New work today from Ed Fairburn (previously) who draws ink and graphite portraits on vintage maps and now celestial star charts. A few of his works are now available as fine art prints over ar Not on the High Street.
Artist Nicolas Delort lives and works in the suburbs of Paris where he creates evocative and imposing illustrations using ink and scratchboard. Each piece represents a moment from an unknown narrative leaving me filled with questions in the same way Chris van Allsburg’s The Mysteries of Harris Burdick leaves you curious of the circumstances behind each image. Delort is officially represented by Shannon Associates where you can see much more of his work and hopefully hire him to illustrate a graphic novel that I will wait in line to purchase. You can also follow him on Tumblr. (via behance)
Update: An earlier version of this post referred to these illustrations as being “Unknown Narratives” which is not entirely true. Indeed several of Delort’s ink drawings illustrate key moments from the Harry Potter series or Neil Gaiman’s American Gods. Thanks, all.
London-based artist Carne Griffiths has a new body of work currently touring as part of a group show in Hong Kong called Trailblazers curated by Coates & Scarry. The multi-layered portraits include Griffiths’ trademark floral and geometric flourishes made from coffee, tea, ink, brandy, and vodka. To accompany the exhibition the artist also produced a new set of limited-edition postcards available through Etsy (where you can also see these at a much higher resolution).
Japanese artist Sagaki Keita (perviously here and here) recently updated his portfolio with a number of new works from 2012. Keita creates composite pen and ink illustrations using thousands of densely scribbled doodles, goofy characters seemingly born from the margins of notebook paper that then form everything from Roman statues to artworks from pop culture. Several of these illustrations are actually part of a commissioned campaign for Expedia from late last year. You can see much more on his website.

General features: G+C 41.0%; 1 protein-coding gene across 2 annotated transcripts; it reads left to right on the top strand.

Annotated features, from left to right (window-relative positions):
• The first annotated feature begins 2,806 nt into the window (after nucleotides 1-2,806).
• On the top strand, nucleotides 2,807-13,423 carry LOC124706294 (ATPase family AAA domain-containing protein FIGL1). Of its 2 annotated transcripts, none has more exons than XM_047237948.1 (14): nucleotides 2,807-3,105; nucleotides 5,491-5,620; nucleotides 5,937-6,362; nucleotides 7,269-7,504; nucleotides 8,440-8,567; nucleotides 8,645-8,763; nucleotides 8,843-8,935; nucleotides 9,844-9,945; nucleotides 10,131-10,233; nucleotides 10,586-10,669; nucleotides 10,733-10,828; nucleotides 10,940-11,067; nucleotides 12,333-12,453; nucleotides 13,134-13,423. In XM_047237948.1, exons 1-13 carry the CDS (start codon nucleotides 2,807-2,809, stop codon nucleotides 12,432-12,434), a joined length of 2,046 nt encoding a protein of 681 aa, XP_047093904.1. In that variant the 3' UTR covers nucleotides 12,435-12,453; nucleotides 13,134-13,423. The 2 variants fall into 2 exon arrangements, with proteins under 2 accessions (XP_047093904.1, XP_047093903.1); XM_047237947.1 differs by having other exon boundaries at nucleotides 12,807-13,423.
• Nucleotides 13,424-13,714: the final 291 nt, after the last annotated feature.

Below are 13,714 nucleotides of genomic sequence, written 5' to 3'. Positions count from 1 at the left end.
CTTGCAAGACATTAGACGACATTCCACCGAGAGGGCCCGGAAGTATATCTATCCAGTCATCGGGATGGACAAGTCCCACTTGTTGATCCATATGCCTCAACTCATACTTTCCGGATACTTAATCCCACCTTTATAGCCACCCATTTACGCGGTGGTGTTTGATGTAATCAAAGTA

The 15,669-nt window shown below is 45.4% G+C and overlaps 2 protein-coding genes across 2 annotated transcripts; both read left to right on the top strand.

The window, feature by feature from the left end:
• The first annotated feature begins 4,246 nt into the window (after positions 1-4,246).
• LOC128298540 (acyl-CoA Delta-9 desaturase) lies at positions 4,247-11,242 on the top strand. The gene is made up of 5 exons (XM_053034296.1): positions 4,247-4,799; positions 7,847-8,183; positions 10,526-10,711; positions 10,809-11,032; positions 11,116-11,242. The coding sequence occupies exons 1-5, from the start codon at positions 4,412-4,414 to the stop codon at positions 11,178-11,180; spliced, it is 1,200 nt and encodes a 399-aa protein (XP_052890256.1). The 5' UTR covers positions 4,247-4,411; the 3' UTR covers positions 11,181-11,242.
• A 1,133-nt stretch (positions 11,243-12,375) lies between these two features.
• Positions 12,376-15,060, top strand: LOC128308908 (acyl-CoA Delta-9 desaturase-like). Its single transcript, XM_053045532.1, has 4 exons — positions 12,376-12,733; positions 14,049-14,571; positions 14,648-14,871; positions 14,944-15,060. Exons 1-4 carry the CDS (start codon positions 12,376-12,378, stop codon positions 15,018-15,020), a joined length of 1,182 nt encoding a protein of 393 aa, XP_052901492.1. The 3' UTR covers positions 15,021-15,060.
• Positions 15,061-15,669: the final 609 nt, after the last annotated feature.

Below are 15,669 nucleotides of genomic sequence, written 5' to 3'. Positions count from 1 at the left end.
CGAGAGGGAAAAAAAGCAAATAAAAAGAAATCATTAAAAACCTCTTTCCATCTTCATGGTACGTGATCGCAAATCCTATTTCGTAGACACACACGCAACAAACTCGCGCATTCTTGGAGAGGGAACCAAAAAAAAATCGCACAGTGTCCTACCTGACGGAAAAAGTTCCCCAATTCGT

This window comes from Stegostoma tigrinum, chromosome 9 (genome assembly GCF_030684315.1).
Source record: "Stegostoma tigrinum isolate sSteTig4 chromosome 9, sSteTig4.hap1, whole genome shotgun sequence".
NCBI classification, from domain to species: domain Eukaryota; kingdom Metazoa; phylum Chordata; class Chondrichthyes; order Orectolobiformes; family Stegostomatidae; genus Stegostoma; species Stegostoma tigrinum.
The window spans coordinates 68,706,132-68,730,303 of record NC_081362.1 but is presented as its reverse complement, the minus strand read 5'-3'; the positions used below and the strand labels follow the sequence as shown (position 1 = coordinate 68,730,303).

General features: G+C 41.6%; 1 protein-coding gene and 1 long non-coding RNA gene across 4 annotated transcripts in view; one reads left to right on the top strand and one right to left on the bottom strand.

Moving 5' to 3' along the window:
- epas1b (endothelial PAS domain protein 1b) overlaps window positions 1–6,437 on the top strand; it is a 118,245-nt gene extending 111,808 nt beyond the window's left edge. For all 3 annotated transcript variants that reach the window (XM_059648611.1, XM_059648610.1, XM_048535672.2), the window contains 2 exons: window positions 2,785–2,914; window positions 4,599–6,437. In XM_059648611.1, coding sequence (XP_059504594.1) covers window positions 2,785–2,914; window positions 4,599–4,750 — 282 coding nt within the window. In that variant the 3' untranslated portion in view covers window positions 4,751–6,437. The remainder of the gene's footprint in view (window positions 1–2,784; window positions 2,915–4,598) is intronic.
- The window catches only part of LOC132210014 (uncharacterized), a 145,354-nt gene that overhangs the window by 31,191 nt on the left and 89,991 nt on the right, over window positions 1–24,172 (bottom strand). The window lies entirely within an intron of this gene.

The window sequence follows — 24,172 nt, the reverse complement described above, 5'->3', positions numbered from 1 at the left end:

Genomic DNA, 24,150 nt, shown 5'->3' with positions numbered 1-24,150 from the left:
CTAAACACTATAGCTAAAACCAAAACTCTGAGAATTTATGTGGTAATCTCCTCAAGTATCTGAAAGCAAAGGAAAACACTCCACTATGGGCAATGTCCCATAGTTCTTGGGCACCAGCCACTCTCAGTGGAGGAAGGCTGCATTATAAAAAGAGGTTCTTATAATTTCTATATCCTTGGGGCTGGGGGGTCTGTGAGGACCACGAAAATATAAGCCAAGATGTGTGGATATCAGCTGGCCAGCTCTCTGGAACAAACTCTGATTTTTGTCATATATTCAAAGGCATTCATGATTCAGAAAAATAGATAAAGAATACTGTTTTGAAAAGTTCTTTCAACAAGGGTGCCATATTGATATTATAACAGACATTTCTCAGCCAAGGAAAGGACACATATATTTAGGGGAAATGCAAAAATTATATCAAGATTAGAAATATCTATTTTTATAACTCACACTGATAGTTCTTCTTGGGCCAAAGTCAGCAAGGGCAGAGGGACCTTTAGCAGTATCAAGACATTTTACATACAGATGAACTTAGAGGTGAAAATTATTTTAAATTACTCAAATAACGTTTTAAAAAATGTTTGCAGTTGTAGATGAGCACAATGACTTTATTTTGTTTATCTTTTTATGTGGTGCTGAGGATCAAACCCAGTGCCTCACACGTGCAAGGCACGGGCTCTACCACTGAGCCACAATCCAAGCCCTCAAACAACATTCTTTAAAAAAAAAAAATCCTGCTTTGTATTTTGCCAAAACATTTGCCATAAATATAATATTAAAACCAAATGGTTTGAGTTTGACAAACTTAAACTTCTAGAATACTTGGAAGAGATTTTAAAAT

Every single day since November 2010, without fail, Bristol-based artist Guy Denning (previously) posts a daily sketch to his Drawing a Day blog (occasionally mirrored on his Facebook page). It’s well worth following. For more of his work head over to Signal Gallery where he had a solo show in October, and you can see much more on his website.
Risking life and limb atop a tall scaffold, Belgian street artist Strook (who you might remember from his mossy pressure-washed street art) just completed this impressive drawing titled Metropolis inspired by Fritz Lang’s 1927 film by the same name. The drawing was done entirely with white marker inside the Concertgebouw (concert building) in Bruges, Belgium but because of the changing light patterns during the day the piece looks as if was done in black when viewed opposite a light source. Watch the video to see the entire piece come together.
In 2004 an unconscious man was discovered behind a fast food restaurant in Richmond Hill, Georgia. He had no belongings, severe sunburn, and was nearly blind from cataracts. The man also had absolutely no idea who he was. After months of ongoing evaluation from doctors and psychologists it was determined he was suffering from dissociative amnesia. He adopted the pseudonym Benjaman Kyle and has embarked on a search for his true identity sparking massive amounts of media coverage and even a short film, Finding Benjaman, by John Wikstrom. He is the only citizen in the United States officially listed as missing despite his whereabouts being known. One strange aspect of this predicament is that Kyle now lives completely in limbo: for the past 8 years he has been denied the ability to obtain a new social security number which in turn prevents him from opening a bank account or having a credit card. The government argues that he already has one, but despite the efforts of fingerprint matching, DNA tests, and exposure on television, he simply cannot determine his true identity.
After catching a screening of Finding Benjaman at the Tribeca Film Festival artist Miguel Endara (previously) was inspired to help in any way he could, which meant making art. Endara embarked on this portrait of Benjaman using stippling, a tedious technique which involves a pen, patience, and an obscene amount of dots. The portrait took nearly 138 hours to complete, and at a rate of 4.25 dots per second, he estimates the piece contains roughly 2.1 million of them. The hope is to spread awareness for Bengaman’s plight and to help raise money through the sale of prints to support a petition to get him a new social security number. You can learn more about the drawing here.